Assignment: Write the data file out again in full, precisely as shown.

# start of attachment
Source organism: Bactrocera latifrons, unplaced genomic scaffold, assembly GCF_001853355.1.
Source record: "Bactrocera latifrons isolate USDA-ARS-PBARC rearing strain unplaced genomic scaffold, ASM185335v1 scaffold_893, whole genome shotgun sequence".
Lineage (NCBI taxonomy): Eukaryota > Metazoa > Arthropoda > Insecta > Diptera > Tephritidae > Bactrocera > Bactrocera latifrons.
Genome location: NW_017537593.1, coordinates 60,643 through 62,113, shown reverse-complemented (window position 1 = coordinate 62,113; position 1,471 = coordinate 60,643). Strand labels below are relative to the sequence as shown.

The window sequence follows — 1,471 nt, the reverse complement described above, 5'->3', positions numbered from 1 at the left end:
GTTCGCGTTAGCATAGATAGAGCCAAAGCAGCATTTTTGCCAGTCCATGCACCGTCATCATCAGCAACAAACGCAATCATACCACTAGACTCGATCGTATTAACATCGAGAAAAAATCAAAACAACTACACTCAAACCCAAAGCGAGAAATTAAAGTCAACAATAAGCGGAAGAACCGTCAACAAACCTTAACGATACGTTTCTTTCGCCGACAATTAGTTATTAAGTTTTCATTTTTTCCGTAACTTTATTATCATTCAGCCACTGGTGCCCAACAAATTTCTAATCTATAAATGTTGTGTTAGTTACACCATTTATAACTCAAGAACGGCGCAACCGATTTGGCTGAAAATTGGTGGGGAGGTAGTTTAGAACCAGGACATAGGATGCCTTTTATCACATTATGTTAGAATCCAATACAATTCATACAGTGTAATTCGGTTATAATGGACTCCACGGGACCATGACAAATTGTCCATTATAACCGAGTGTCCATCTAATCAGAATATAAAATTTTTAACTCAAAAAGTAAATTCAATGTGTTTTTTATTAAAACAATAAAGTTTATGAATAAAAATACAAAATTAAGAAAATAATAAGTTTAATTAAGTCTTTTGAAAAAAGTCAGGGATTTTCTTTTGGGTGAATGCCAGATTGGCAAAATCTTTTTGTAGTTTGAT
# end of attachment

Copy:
Source organism: Bactrocera latifrons, unplaced genomic scaffold, assembly GCF_001853355.1.
Source record: "Bactrocera latifrons isolate USDA-ARS-PBARC rearing strain unplaced genomic scaffold, ASM185335v1 scaffold_893, whole genome shotgun sequence".
Lineage (NCBI taxonomy): Eukaryota > Metazoa > Arthropoda > Insecta > Diptera > Tephritidae > Bactrocera > Bactrocera latifrons.
Genome location: NW_017537593.1, coordinates 60,643 through 62,113, shown reverse-complemented (window position 1 = coordinate 62,113; position 1,471 = coordinate 60,643). Strand labels below are relative to the sequence as shown.

The window sequence follows — 1,471 nt, the reverse complement described above, 5'->3', positions numbered from 1 at the left end:
GTTCGCGTTAGCATAGATAGAGCCAAAGCAGCATTTTTGCCAGTCCATGCACCGTCATCATCAGCAACAAACGCAATCATACCACTAGACTCGATCGTATTAACATCGAGAAAAAATCAAAACAACTACACTCAAACCCAAAGCGAGAAATTAAAGTCAACAATAAGCGGAAGAACCGTCAACAAACCTTAACGATACGTTTCTTTCGCCGACAATTAGTTATTAAGTTTTCATTTTTTCCGTAACTTTATTATCATTCAGCCACTGGTGCCCAACAAATTTCTAATCTATAAATGTTGTGTTAGTTACACCATTTATAACTCAAGAACGGCGCAACCGATTTGGCTGAAAATTGGTGGGGAGGTAGTTTAGAACCAGGACATAGGATGCCTTTTATCACATTATGTTAGAATCCAATACAATTCATACAGTGTAATTCGGTTATAATGGACTCCACGGGACCATGACAAATTGTCCATTATAACCGAGTGTCCATCTAATCAGAATATAAAATTTTTAACTCAAAAAGTAAATTCAATGTGTTTTTTATTAAAACAATAAAGTTTATGAATAAAAATACAAAATTAAGAAAATAATAAGTTTAATTAAGTCTTTTGAAAAAAGTCAGGGATTTTCTTTTGGGTGAATGCCAGATTGGCAAAATCTTTTTGTAGTTTGAT